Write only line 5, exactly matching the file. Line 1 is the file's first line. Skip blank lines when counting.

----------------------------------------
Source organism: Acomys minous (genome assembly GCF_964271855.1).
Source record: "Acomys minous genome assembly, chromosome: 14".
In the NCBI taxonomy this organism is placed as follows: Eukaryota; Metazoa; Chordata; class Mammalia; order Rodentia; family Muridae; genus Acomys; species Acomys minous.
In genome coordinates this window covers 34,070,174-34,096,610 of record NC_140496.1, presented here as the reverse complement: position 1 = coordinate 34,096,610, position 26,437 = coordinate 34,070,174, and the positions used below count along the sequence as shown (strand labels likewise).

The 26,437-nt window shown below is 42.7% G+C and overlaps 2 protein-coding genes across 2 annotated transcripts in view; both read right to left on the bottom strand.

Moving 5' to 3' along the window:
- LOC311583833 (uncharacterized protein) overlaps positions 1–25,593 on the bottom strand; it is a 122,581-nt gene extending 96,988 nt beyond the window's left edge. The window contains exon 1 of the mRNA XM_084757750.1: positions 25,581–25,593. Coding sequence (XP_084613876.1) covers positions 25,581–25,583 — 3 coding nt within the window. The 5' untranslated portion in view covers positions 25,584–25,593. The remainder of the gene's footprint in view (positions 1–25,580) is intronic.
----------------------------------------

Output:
The 26,437-nt window shown below is 42.7% G+C and overlaps 2 protein-coding genes across 2 annotated transcripts in view; both read right to left on the bottom strand.